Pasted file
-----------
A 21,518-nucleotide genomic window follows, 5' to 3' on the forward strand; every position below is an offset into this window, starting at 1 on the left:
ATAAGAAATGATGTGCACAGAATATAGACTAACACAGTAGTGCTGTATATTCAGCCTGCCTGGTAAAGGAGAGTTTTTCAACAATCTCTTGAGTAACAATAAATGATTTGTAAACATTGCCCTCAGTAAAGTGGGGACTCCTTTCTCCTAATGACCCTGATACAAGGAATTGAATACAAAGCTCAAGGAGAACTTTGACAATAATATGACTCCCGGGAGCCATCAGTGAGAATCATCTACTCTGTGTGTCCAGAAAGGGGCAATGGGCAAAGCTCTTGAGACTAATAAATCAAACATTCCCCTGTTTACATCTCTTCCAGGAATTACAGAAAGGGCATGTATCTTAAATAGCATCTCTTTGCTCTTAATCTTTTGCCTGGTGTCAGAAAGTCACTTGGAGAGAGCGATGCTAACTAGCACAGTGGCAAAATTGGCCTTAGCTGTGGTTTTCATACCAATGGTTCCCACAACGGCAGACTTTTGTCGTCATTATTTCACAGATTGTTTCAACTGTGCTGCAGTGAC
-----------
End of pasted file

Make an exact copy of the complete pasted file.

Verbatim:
A 21,518-nucleotide genomic window follows, 5' to 3' on the forward strand; every position below is an offset into this window, starting at 1 on the left:
ATAAGAAATGATGTGCACAGAATATAGACTAACACAGTAGTGCTGTATATTCAGCCTGCCTGGTAAAGGAGAGTTTTTCAACAATCTCTTGAGTAACAATAAATGATTTGTAAACATTGCCCTCAGTAAAGTGGGGACTCCTTTCTCCTAATGACCCTGATACAAGGAATTGAATACAAAGCTCAAGGAGAACTTTGACAATAATATGACTCCCGGGAGCCATCAGTGAGAATCATCTACTCTGTGTGTCCAGAAAGGGGCAATGGGCAAAGCTCTTGAGACTAATAAATCAAACATTCCCCTGTTTACATCTCTTCCAGGAATTACAGAAAGGGCATGTATCTTAAATAGCATCTCTTTGCTCTTAATCTTTTGCCTGGTGTCAGAAAGTCACTTGGAGAGAGCGATGCTAACTAGCACAGTGGCAAAATTGGCCTTAGCTGTGGTTTTCATACCAATGGTTCCCACAACGGCAGACTTTTGTCGTCATTATTTCACAGATTGTTTCAACTGTGCTGCAGTGAC